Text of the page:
James Russell is standing down as Treasurer to BAAS after 40 years. Sadly he was unable to attend the AGM to give his talk, but Gundula Dorey read it on his behalf.
It is now 40 years since I was elected Treasurer of the then Bristol Archaeological Research Group in March 1979. As I step down from this role I have been asked to say something about my four decades in the post. I would like to start, however, by outlining how, and why, I became involved in archaeology in the first place.
I was born in Bristol in 1953 and have spent my entire life in the city, which, for all its faults, I consider one of the most historic, and characterful, in Britain. An only child, I was timid and physically feeble, useless at all sporting activities but keen on drawing and, after a slow start, a voracious reader. Interested in history and archaeology from the age of seven, I was soon making regular visits to Bristol City Museum and devouring such works as Sir Mortimer Wheeler’s “Archaeology from the Earth” and Eric S Wood’s “Collins’ Guide to Field Archaeology”. My real starting point, however, was a small book called “Looking and Finding” by the poet and ‘man of letters’ Geoffrey Grigson. Aimed at young people but written in a wholly unpatronising style, and with challenging reading lists after each chapter, this admirable work not only encouraged an inquisitive approach to my surroundings but opened my eyes to the delights of second hand bookshops, Ordnance Survey maps, and building my own museum. Armed, as Grigson advised, with my first two and a half inch O.S. map of North West Bristol (Sheet ST 57) I was able to seek out the hillfort on Blaise Castle Hill, where I scoured molehills and badger setts for flint implements and Iron Age and Roman pottery; and the Roman site at Sea Mills, where gardens yielded sherds of glossy red Samian ware and a complete amphora handle.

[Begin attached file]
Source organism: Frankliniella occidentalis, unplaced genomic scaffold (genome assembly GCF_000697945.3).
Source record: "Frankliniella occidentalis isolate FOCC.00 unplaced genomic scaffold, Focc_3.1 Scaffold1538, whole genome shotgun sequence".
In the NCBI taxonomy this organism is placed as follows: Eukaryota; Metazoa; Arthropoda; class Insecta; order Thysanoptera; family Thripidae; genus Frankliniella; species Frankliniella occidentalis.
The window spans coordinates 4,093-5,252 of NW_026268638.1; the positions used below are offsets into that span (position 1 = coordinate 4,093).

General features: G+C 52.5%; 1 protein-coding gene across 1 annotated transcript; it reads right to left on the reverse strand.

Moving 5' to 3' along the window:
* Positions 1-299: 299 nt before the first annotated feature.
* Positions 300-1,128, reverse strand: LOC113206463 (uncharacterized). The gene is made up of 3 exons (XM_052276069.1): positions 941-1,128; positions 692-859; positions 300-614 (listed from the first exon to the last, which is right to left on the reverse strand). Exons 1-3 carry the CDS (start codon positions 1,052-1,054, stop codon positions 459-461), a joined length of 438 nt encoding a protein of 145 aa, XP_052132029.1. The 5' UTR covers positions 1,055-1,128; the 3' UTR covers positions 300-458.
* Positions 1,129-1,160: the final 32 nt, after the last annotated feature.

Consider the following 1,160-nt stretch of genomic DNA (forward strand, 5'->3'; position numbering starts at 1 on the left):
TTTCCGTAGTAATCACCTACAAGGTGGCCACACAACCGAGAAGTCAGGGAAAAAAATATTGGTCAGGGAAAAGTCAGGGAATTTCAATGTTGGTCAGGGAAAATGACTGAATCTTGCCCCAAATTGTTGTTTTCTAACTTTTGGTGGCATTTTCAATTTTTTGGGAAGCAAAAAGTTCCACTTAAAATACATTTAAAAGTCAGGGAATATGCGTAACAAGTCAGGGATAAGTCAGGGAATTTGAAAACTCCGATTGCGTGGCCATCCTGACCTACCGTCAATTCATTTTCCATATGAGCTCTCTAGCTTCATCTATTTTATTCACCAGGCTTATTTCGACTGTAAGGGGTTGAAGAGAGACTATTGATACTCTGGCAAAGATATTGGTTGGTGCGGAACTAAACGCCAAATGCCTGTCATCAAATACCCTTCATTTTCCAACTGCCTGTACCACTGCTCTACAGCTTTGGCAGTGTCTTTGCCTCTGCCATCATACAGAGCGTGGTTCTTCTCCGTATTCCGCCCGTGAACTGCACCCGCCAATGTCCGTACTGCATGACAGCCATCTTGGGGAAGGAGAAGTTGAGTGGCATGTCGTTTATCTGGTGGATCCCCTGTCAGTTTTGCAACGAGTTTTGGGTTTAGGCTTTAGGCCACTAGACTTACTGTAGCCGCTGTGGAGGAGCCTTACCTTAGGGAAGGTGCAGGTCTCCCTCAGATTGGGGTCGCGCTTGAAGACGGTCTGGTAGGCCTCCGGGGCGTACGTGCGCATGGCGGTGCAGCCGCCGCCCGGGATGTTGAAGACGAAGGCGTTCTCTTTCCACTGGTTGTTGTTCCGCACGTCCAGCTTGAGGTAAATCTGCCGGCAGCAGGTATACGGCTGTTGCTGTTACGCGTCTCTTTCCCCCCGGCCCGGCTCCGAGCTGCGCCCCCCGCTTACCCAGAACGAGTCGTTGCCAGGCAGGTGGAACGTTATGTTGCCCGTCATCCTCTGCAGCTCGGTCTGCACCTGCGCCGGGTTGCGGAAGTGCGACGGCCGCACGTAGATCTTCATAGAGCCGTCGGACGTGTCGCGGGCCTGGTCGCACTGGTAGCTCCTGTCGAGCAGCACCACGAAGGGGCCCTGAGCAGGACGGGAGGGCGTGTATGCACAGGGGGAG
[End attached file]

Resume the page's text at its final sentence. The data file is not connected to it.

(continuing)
I was fortunate in having an indulgent father who enjoyed driving and was happy to take me around the Bristol area at weekends looking at old churches and archaeological sites. Then on the opening of the first Severn bridge in September 1966 we were able to extend our range across the Severn to explore Caerwent, Caerleon, Tintern Abbey and the castles at Chepstow and Raglan.